Loew's Willard Theatre

96-01 Jamaica Avenue,
Woodhaven, NY 11421

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Additional Info

Previously operated by: Loew's Inc.

Architects: R. Thomas Short

Functions: Banquet Hall

Styles: Adam

Nearby Theaters

Loew's  Willard program - 1925-01-08

Located in the Woodhaven section of Queens. Another Jamaica Avenue theater, the Loew’s Willard Theatre opened on November 26, 1924. After closing in the 1950’s it served as a banquet hall for many years. The catering hall closed in late summer 2007 and the theatre was converted into retail and office use. In mid-2013, it had re-opened as a banquet hall.

Contributed by SteveSmith

Recent comments (view all 90 comments)

PeterKoch on January 5, 2009 at 10:19 am

Thanks, Warren. It’s good to see the el in the picture, too.

TLSLOEWS on December 21, 2009 at 1:36 pm

After reading most of the posts on the LOEWS WILLARD it seems most of the comments were about anything else except the theatre, personal attacks and just plain bitching,nothing wrong with getting off-topic now and then, this is a fun site lets try to keep it that way.No wonder there are no new posts on this site if you read through all the bull comments you would loose interest in what you were talking about.

johndereszewski on December 21, 2009 at 9:42 pm

Given its rather isolated location at the periphery of the Woodhaven and Richmond Hills communities, it is a little surprising that the Willard was the first Loews theater to open in Queens. One would have expected a more central location. This might have had something to do with its rather early cinematic demise.

Anyhow, while the Willard was history when I first discovered the site, I knew the Cordon Bleu very well and went to a number of functions there over the years. Since it always appeared to be busy, I’m surprised it closed.

While the catering hall made ample use of the Willard’s considerable space, I recall no remnants of a movie theater being retained in its interior.

One event I remember attending was a banquet sponsored by the Bushwick Salvation Army. (Many Brooklyn based groups held their events here.) While it was a very nice affair, the Army, unfortunately, rigidly enforced its “no alcohol” rule, making it a very long two and a half hours. Fortunately, a few good bars were – and still are – situated in the immediate vicinity.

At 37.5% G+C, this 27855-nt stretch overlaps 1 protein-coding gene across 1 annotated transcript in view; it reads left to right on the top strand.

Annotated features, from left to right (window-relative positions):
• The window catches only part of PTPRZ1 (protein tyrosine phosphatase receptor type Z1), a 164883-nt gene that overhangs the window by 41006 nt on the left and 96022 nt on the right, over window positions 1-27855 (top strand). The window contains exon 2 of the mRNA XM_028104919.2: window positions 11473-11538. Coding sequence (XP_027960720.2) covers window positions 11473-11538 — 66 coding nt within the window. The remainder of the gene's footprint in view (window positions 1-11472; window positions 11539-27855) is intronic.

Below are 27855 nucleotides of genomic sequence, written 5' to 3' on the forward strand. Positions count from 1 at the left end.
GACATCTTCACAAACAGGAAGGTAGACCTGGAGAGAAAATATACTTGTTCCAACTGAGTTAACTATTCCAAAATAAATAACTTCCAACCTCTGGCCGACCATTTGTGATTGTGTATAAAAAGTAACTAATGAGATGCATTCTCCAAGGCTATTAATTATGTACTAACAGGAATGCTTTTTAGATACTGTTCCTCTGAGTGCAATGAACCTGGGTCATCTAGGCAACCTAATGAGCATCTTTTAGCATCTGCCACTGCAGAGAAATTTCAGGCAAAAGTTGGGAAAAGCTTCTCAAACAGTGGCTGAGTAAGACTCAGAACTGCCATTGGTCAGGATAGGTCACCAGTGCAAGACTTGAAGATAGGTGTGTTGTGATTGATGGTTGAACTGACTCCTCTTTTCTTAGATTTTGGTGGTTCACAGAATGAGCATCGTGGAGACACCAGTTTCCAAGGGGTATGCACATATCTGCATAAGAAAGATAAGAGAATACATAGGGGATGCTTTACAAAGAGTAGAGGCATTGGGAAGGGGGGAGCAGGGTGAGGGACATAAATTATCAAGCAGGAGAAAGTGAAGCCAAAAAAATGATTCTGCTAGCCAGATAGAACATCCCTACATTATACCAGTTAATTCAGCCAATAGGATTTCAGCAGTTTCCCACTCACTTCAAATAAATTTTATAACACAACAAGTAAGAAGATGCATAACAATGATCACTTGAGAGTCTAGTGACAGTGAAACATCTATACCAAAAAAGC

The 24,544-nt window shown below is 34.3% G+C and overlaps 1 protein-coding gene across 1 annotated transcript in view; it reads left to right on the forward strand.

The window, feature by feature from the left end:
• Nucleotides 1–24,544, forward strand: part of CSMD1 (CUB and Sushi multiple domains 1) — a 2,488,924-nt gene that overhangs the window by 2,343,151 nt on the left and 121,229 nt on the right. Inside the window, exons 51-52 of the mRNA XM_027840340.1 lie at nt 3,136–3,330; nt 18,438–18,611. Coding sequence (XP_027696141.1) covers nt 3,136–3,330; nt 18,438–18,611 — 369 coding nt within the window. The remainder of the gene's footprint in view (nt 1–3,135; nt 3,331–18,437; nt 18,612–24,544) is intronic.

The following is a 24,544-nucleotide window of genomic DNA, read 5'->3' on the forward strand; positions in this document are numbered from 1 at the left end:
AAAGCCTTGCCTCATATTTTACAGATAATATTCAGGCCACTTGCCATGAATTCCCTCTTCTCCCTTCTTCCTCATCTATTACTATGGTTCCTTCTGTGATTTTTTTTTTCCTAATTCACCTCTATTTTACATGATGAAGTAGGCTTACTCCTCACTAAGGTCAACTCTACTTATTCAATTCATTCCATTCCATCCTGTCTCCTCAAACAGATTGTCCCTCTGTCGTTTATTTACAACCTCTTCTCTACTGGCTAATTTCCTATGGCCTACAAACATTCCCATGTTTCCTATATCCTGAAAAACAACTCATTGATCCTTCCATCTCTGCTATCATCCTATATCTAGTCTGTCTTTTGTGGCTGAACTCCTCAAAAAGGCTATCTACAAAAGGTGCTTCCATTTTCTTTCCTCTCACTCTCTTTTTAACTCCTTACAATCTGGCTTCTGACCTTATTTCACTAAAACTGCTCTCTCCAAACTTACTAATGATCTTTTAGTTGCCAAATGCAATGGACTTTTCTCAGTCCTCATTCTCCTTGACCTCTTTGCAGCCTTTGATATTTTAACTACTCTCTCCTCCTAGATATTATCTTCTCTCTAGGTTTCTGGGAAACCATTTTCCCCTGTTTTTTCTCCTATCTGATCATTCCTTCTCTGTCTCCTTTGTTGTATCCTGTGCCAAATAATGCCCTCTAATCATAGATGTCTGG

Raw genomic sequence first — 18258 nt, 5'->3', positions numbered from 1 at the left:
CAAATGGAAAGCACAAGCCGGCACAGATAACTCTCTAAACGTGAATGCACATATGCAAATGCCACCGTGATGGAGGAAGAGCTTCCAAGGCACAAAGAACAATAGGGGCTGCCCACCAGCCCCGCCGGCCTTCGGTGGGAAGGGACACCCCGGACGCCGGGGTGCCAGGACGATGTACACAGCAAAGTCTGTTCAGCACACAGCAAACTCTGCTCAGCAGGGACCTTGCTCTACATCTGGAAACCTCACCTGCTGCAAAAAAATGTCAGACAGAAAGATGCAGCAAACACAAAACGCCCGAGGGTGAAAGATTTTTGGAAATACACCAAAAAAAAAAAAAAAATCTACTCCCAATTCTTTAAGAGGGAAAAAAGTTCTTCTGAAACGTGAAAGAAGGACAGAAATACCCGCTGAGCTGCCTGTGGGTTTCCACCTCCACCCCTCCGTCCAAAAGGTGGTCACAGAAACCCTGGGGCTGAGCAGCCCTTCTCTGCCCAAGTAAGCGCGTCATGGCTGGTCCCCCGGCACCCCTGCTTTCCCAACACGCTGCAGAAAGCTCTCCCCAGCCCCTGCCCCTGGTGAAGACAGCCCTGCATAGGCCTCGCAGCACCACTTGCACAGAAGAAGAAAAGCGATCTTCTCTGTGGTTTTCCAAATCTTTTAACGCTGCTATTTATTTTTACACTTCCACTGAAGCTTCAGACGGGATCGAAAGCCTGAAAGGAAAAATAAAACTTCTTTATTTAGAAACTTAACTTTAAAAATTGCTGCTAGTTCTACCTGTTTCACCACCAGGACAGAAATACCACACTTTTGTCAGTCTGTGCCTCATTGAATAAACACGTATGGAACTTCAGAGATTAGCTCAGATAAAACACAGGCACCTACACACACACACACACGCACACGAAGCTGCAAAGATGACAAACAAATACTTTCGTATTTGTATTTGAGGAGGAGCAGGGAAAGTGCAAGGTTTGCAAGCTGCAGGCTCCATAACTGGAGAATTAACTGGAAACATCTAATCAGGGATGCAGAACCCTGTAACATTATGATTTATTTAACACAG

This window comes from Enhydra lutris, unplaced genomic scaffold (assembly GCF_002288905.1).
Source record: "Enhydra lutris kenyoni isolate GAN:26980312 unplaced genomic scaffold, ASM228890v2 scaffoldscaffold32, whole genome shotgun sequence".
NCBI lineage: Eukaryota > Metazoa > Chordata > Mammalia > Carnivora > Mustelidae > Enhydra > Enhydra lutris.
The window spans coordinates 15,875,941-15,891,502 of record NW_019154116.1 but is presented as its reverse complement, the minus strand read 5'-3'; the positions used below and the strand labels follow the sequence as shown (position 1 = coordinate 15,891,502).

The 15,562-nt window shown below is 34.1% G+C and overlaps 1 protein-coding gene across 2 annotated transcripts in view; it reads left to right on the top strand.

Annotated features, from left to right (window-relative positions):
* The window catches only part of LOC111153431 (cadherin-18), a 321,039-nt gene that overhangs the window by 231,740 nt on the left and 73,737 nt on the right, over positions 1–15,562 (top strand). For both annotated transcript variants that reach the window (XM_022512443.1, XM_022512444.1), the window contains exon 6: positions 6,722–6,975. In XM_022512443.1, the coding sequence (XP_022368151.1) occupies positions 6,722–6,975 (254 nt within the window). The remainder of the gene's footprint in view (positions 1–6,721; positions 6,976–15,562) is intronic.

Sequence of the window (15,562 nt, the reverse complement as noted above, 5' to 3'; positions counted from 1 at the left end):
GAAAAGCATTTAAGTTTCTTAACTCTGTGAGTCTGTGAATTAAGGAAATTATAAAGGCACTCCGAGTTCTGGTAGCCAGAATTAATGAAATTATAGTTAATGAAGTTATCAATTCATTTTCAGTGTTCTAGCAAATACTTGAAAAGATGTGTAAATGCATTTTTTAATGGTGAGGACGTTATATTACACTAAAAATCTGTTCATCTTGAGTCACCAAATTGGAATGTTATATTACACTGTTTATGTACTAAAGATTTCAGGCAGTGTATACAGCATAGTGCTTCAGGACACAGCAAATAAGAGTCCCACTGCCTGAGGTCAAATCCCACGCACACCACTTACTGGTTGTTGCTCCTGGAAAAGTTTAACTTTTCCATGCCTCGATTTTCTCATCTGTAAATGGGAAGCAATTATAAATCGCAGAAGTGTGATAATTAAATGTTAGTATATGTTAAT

Mike Rogers
Mike Rogers on December 26, 2009 at 9:25 pm

Tisloews,not to show disrespect to our yankee friends,but I was told from another CT member that alot of guys just like to bitch up there.

johndereszewski on June 25, 2010 at 7:29 pm

By the way, I have been informed that the old Cordon Bleu catering hall has, in fact, reopened at this location, though it now only occupies a smaller portion of the building.

WoodhavenFrank on September 1, 2010 at 7:20 pm

In regards to Warren’s post of Dec 2006 (yeah, yeah, I know but better late than never, I just found this site)
“I found yet another early Woodhaven cinema called the Parkway Motion Picture Theatre, which in 1916 was advertised as being at 1163 Jamaica Avenue, near Yarmouth Street. The building number is extinct, but Yarmouth is now called 85th Street. I wonder if the Parkway might be listed here under a later name and a "modern” number for 1163?
posted by Warren G. Harris on Dec 8, 2006 at 5:14am

I wonder if that might have been what I knew growing up as The Haven Theatre. The Haven was located at 80-19 on the south side of Jamaica Ave. one a very long block that had 80th St on the west and 85th St to the east. On the north side of the Ave, it was intersected by Forest Parkway (hence the name Parkway Motion Picture Theatre??) and The Haven was right at that intersection or within a few feet at least.

There were three movie houses in the neighborhood when I grew up. The Willard, later Le Cordon Bleu as we know. The Roosevelt at the corner of 88th St, later to become “the auditorium” and subsequently named Msgr. Mulz Hall, part of St Thomas the Apostle RC Church and The Haven near Forest Parkway. Basically we had a movie house at each end of the town and one in the middle. Saw many movies in all of them as a kid.

Mike Rogers
Mike Rogers on December 8, 2010 at 7:53 pm

Pretty good history except for the TOR JOHNSON non-sense.

Willburg145 on June 3, 2011 at 2:10 am

Was the auditorium gutted prior to becoming a catering hall?

robboehm on October 2, 2013 at 12:55 pm

Stairs are probably the original.

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